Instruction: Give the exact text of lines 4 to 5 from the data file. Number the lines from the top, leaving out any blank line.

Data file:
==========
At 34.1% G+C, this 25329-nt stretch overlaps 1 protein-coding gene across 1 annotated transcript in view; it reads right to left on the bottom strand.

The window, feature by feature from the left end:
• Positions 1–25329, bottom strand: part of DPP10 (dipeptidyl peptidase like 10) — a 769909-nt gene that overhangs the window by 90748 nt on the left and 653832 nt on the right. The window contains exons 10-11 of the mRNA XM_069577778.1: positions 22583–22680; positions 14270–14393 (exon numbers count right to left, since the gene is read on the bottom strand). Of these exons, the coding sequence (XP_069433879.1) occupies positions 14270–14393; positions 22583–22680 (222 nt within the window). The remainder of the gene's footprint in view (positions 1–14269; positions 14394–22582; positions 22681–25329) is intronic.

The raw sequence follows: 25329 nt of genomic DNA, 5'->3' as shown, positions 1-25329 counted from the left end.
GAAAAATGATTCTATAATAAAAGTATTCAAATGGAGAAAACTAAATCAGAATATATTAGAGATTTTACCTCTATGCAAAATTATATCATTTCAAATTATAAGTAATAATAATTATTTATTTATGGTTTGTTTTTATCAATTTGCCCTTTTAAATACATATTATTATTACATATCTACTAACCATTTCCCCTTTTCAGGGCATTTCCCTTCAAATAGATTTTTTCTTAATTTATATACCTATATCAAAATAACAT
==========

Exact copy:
The raw sequence follows: 25329 nt of genomic DNA, 5'->3' as shown, positions 1-25329 counted from the left end.
GAAAAATGATTCTATAATAAAAGTATTCAAATGGAGAAAACTAAATCAGAATATATTAGAGATTTTACCTCTATGCAAAATTATATCATTTCAAATTATAAGTAATAATAATTATTTATTTATGGTTTGTTTTTATCAATTTGCCCTTTTAAATACATATTATTATTACATATCTACTAACCATTTCCCCTTTTCAGGGCATTTCCCTTCAAATAGATTTTTTCTTAATTTATATACCTATATCAAAATAACAT